The European Commission has fined Google €2.42 billion for breaching EU antitrust law by abusing its market position as a search engine to help Google’s comparison-shopping service. The American tech giant now has 90 days to end this conduct or face the penalty of up to 5% of the average daily global turnaround of Alphabet, its parent company.
Commissioner in charge of competition policy, Margrethe Vestager, commented that Google has indeed enriched our lives with many services that make a huge difference in our lives and said this was a good. However, she also added, Google’s strategy for its comparison service was not just about attracting customers by making its product better than those of comparison shopping services.
“Instead, Google abused its market dominance as a search engine by promoting its own comparison shopping service in its search results, and demoting those of competitors. What Google has done is illegal under EU antitrust rules. It denied other companies the chance to compete on the merits and to innovate. And most importantly, it denied European consumers a genuine choice of services and the full benefits of innovation,” she said.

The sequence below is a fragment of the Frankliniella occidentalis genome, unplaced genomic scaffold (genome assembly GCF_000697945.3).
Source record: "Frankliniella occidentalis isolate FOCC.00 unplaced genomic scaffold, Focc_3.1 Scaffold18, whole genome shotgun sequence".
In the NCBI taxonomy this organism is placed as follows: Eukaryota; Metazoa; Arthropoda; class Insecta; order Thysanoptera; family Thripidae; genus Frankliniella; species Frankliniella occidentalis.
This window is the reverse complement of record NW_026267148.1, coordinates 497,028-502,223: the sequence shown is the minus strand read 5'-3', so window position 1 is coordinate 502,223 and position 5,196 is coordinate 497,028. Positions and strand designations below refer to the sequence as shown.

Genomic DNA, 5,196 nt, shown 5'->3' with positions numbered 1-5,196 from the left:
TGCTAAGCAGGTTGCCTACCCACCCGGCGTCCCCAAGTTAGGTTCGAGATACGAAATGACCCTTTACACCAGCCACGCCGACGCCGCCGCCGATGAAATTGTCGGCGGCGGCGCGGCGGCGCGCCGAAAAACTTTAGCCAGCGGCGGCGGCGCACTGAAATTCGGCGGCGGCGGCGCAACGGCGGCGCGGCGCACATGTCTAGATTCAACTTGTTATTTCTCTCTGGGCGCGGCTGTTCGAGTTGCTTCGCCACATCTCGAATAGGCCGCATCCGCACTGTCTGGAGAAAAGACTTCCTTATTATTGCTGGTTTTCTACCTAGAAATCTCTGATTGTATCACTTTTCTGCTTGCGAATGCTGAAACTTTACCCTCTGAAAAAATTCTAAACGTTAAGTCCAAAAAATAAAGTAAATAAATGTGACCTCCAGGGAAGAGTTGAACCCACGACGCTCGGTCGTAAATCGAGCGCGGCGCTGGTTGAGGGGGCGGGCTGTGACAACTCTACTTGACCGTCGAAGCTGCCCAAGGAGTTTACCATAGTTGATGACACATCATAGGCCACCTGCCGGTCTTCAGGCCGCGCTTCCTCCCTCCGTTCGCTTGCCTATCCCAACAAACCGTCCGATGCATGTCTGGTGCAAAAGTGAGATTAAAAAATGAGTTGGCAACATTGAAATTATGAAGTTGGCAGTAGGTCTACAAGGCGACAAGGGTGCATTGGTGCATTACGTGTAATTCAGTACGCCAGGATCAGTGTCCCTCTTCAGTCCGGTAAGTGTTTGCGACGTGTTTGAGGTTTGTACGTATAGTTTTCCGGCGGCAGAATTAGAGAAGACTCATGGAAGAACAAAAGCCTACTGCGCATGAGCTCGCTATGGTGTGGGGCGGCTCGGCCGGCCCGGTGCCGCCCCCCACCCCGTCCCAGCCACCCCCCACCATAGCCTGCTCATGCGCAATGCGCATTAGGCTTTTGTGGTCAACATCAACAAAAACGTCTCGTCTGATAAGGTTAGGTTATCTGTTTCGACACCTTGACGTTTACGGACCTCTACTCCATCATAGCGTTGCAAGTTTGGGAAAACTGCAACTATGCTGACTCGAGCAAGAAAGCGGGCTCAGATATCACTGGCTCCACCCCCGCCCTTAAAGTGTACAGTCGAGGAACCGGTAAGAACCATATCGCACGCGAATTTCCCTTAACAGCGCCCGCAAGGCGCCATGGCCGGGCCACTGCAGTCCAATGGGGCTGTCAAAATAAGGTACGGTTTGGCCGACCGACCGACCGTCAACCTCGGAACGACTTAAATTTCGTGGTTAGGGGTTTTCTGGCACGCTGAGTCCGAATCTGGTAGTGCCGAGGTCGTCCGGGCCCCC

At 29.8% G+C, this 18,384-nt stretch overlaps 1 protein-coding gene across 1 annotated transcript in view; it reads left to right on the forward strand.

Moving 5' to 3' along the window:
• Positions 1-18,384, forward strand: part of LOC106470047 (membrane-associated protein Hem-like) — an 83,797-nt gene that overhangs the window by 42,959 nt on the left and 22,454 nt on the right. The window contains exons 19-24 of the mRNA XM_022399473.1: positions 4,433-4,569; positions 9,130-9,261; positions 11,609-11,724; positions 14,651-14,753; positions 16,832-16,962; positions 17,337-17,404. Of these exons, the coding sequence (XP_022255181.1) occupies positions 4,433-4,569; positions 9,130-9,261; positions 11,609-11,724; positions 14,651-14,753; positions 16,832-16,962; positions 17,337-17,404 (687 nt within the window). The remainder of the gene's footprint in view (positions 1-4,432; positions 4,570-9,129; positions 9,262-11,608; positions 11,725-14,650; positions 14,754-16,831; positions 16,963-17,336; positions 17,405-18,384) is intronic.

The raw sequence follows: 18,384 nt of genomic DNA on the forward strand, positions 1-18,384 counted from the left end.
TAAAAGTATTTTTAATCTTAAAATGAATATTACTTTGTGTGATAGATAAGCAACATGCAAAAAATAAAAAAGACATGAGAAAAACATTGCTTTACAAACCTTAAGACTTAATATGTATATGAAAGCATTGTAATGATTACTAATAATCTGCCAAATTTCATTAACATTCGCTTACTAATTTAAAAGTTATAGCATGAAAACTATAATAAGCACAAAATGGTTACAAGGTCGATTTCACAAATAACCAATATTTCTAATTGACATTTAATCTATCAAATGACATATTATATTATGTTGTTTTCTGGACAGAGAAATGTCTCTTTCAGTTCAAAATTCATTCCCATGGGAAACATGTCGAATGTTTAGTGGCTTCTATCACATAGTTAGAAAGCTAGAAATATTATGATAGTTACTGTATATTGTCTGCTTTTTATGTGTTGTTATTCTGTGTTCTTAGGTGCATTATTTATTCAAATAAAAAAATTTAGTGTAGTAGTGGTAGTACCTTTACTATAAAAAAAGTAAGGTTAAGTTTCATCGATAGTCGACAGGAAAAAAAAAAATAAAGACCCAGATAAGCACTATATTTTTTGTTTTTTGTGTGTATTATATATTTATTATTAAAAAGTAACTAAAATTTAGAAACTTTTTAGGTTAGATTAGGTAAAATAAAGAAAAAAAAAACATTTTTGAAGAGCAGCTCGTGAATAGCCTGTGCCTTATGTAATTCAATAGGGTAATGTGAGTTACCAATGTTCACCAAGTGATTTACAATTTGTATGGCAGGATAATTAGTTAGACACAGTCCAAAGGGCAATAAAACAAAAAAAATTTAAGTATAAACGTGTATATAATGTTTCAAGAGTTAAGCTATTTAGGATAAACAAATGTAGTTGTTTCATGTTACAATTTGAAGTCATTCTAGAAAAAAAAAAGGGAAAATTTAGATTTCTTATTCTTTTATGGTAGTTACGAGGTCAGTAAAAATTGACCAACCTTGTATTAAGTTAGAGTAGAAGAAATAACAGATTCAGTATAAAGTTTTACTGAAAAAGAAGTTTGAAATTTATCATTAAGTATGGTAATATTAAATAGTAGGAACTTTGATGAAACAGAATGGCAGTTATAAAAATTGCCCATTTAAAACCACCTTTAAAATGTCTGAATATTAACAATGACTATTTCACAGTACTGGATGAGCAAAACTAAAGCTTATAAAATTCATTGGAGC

Goggle entered the European market of comparison shopping in 2004 with a product that was initially called “Froogle”, which was rebranded “Google Product Search” in 2008, and since 2013 has been known as “Google Shopping”. The service allows consumers to compare prices online and find deals from online sellers including platforms such as Amazon and eBay. However, comparison-shopping services derive their profit from traffic. More traffic leads to more clicks, which in turn leads to more revenue. More traffic also attracts more sellers that want to list their products with that particular comparison-shopping service.